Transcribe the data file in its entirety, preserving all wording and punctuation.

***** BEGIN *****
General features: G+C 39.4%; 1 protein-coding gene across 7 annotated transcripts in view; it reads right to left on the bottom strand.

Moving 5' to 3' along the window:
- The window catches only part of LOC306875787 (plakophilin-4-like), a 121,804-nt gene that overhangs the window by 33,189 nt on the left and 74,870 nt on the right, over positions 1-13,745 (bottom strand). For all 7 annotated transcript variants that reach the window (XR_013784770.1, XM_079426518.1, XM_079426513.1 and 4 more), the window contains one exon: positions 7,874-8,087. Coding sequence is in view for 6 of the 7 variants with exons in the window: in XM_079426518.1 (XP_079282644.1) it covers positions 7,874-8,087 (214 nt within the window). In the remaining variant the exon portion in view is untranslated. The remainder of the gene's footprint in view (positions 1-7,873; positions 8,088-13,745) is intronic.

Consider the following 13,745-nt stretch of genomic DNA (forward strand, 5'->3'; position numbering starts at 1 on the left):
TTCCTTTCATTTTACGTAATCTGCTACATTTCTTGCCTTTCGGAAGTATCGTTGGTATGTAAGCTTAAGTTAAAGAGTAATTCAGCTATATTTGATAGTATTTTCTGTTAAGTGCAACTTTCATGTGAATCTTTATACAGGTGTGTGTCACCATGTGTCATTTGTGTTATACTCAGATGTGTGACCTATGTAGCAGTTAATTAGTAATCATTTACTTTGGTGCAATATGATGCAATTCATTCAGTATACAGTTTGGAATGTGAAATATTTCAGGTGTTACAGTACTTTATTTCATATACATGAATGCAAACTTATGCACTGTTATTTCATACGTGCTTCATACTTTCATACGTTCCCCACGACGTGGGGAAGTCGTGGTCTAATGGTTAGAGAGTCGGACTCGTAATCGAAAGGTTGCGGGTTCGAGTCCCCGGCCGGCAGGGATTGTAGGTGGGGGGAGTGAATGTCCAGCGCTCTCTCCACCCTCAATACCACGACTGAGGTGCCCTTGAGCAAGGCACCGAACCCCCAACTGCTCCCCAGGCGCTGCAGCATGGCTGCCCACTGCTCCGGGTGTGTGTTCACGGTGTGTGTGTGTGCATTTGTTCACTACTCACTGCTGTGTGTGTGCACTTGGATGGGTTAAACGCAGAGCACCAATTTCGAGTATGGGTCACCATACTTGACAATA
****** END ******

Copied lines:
General features: G+C 39.4%; 1 protein-coding gene across 7 annotated transcripts in view; it reads right to left on the bottom strand.

Moving 5' to 3' along the window:
- The window catches only part of LOC306875787 (plakophilin-4-like), a 121,804-nt gene that overhangs the window by 33,189 nt on the left and 74,870 nt on the right, over positions 1-13,745 (bottom strand). For all 7 annotated transcript variants that reach the window (XR_013784770.1, XM_079426518.1, XM_079426513.1 and 4 more), the window contains one exon: positions 7,874-8,087. Coding sequence is in view for 6 of the 7 variants with exons in the window: in XM_079426518.1 (XP_079282644.1) it covers positions 7,874-8,087 (214 nt within the window). In the remaining variant the exon portion in view is untranslated. The remainder of the gene's footprint in view (positions 1-7,873; positions 8,088-13,745) is intronic.

Consider the following 13,745-nt stretch of genomic DNA (forward strand, 5'->3'; position numbering starts at 1 on the left):
TTCCTTTCATTTTACGTAATCTGCTACATTTCTTGCCTTTCGGAAGTATCGTTGGTATGTAAGCTTAAGTTAAAGAGTAATTCAGCTATATTTGATAGTATTTTCTGTTAAGTGCAACTTTCATGTGAATCTTTATACAGGTGTGTGTCACCATGTGTCATTTGTGTTATACTCAGATGTGTGACCTATGTAGCAGTTAATTAGTAATCATTTACTTTGGTGCAATATGATGCAATTCATTCAGTATACAGTTTGGAATGTGAAATATTTCAGGTGTTACAGTACTTTATTTCATATACATGAATGCAAACTTATGCACTGTTATTTCATACGTGCTTCATACTTTCATACGTTCCCCACGACGTGGGGAAGTCGTGGTCTAATGGTTAGAGAGTCGGACTCGTAATCGAAAGGTTGCGGGTTCGAGTCCCCGGCCGGCAGGGATTGTAGGTGGGGGGAGTGAATGTCCAGCGCTCTCTCCACCCTCAATACCACGACTGAGGTGCCCTTGAGCAAGGCACCGAACCCCCAACTGCTCCCCAGGCGCTGCAGCATGGCTGCCCACTGCTCCGGGTGTGTGTTCACGGTGTGTGTGTGTGCATTTGTTCACTACTCACTGCTGTGTGTGTGCACTTGGATGGGTTAAACGCAGAGCACCAATTTCGAGTATGGGTCACCATACTTGACAATA